Last year, my favorite was called "Cooking With Poo." and it will be almost impossible to top that.
My favorite this year is "Goblinproofing One's Chicken Coop" by Reginald Bakerly, which sounds totally handy in this day of DIY backyard farming. So many people I know nowadays keep chickens in their back yards for fresh eggs. I'd hate to have the chickens spooked, by ghosts, or worse, the eggs we eat become tainted by the Otherworld.
|Required reading for anyone with chickens|
The Amazon description of the book is priceless:
"In this charming guide, "fairy hunter" Reginald Bakeley offers practical instructions to clear your home and garden of these unsettling inhabitants, and banish them from your chicken coop and kitchen cupboard forever!
In Goblinproofing One's Chicken Coop readers will discover:
- Why a bustle in one's hedgerow may be cause for alarm
- Why a garden fumigator may come in handy on evenings at the pub
- Why a toy merchant, a butcher, and a Freemason are among your best allies in the fight against the fey (sic)
Um, wasn't a bustle in a hedgerow part of a Led Zeppelin song lyric? Will a bustle in a hedgerow make our backyard chickens start singing "Stairway to Heaven?" I hope not.
In any event, "Goblinproofing One's Chicken Coop would make a fantastic sequel to some movie like "The Exorcist," though. Girl has fresh eggs from the backyard coop for breakfast. Eggs are haunted, so evil spirit invades eggs that girl ate. Horror ensues!
I'm writing the screenplay now. I feel an Oscar in my future, thanks to "Goblinproofing One's Chicken Coop."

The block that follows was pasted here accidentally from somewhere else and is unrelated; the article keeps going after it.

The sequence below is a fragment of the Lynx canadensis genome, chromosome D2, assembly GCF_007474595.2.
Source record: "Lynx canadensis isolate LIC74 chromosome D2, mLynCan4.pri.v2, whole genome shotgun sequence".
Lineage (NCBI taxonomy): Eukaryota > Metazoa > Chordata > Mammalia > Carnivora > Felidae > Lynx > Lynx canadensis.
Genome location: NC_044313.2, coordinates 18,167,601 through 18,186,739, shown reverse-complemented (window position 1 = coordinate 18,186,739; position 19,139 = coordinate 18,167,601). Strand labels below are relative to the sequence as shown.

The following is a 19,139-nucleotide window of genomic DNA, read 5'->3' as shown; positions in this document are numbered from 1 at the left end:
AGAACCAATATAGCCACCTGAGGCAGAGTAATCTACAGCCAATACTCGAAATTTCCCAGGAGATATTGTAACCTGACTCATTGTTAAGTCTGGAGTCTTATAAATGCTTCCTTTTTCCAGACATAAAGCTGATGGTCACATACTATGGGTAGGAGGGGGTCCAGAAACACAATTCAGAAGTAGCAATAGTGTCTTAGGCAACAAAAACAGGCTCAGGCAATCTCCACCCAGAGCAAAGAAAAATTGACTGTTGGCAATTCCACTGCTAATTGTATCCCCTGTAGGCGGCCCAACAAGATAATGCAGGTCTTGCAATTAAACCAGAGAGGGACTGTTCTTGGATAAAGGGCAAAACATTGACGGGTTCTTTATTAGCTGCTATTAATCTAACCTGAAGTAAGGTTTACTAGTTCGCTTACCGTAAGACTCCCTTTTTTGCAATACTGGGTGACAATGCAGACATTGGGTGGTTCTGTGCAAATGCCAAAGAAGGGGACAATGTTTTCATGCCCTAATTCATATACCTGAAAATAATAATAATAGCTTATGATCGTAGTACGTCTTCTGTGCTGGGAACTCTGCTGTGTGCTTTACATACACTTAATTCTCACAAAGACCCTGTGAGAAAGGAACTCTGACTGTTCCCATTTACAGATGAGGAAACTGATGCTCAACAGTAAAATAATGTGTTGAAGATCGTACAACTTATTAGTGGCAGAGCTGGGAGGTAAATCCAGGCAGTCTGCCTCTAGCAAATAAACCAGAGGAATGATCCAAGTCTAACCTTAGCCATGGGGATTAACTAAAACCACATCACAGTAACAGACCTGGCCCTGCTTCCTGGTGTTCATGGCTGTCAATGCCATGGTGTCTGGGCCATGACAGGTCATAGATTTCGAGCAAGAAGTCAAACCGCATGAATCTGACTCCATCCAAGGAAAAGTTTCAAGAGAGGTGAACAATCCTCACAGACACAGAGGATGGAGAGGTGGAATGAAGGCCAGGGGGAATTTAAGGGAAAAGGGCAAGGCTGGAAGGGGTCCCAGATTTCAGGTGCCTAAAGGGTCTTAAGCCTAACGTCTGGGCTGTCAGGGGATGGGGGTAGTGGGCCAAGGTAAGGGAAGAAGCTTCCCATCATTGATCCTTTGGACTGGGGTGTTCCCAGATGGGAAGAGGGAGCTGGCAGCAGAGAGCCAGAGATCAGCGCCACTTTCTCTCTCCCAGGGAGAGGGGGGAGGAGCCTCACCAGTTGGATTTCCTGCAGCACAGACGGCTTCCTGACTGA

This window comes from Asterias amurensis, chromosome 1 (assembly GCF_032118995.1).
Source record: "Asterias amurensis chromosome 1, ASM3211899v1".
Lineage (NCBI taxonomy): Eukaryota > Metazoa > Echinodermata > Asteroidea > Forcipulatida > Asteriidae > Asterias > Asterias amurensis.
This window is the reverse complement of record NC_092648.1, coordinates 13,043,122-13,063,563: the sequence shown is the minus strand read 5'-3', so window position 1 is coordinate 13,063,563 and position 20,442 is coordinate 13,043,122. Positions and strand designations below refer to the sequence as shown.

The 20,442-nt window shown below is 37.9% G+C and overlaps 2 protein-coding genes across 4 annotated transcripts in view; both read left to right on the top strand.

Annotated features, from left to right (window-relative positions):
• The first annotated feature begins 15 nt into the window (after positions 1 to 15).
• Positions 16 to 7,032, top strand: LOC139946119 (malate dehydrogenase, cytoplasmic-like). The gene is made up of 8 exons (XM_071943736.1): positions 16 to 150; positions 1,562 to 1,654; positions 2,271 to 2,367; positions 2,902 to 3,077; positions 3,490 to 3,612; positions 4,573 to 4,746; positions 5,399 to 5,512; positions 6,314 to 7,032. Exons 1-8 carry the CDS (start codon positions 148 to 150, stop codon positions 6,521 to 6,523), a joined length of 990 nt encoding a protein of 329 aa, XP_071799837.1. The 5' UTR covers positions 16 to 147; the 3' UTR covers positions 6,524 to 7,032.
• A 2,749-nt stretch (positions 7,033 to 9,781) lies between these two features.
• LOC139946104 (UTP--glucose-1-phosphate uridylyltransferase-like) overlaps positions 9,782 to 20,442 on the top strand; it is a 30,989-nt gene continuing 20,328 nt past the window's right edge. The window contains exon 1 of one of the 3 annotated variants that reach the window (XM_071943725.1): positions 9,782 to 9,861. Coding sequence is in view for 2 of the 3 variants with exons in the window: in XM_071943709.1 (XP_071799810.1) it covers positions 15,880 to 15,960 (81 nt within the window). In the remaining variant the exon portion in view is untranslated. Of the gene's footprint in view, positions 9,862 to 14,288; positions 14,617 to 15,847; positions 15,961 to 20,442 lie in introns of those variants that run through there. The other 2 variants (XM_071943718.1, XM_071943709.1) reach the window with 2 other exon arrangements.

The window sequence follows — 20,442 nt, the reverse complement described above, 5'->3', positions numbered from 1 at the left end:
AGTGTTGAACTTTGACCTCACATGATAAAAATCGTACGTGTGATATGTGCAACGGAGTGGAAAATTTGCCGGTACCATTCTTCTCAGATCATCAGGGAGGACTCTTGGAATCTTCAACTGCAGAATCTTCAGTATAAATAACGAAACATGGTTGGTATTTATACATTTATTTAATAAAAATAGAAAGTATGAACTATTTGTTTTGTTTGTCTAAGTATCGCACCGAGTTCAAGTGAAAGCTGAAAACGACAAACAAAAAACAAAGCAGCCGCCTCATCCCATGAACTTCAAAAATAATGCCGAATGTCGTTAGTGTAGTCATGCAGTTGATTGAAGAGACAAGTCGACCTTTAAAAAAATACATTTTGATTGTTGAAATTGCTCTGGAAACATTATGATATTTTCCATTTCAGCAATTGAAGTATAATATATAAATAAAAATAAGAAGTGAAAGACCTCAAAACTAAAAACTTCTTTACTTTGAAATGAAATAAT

There are other very worthwhile titles in this year's list of Diagram Prize finalists. One is called "How to Sharpen Pencils" by David Rees, which sounds like a worthwhile guide for completing the ever important task of sharpening a pencil.
|The most crucial guide|
for pencil pushers
The book's subtitle is certainly a handful: "A Practical Guide and Theoretical Treatise on the Artisanal Craft of Pencil Sharpening for Writers, Artists, Contractors, Flange Turners, Anglesmiths and Civil Servants."
Who knew you needed a whole book to learn how to sharpen a pencil correctly? God, life is so complicated!
I'm sure Rees' tongue is firmly in cheek, and the Amazon description of the book is fun:
Rees, previously known as creator of the brash, deadpan, clip-art comic strip, Get Your War On, has set out to do what few of his predecessors in the pencil-sharpening game have, laying forth not just a detailed practical manual of all of the major sharpening techniques and devices but also a thoughtful discourse on the creative, performative, psychological, and even occult aspects of the sharpener’s art.
Bowing to popular usage, he includes a section on the proper use of electric sharpeners (it involves a mallet) and a trenchant (if profane) discourse on mechanical pencils. Although this reviewer was brought up a little short by the omission of chapters on sharpening in the dark or at higher altitudes, it must nevertheless be acknowledged that this is without doubt the most thorough single-volume work on the sharpening of North American No. 2 pencils currently in existence.
One is tempted to call it a must-read for anyone who has ever used a pencil. Then one comes to one’s senses and recommends it, rather, to those who possess a home workbench, a dry wit, and/or a healthy appreciation of the absurd. --David Wright
Next on the list is "How Tea Cosies Changed the World," by Laoni Prior.
I'm fascinated by this book because I'd love to know how a device for keeping tea warm altered the path of world history, as the title implies. Was a tea cosy so effective in some past diplomatic negotiation that it made everyone feel good and avert a huge war?
Will tea cosies alter the future of the world, too? We'll have to buy the book to find out.
However the book appears more about making tea cosies, not their history, judging from the Amazon profile.
Maybe tea cups changed the world more, who knows?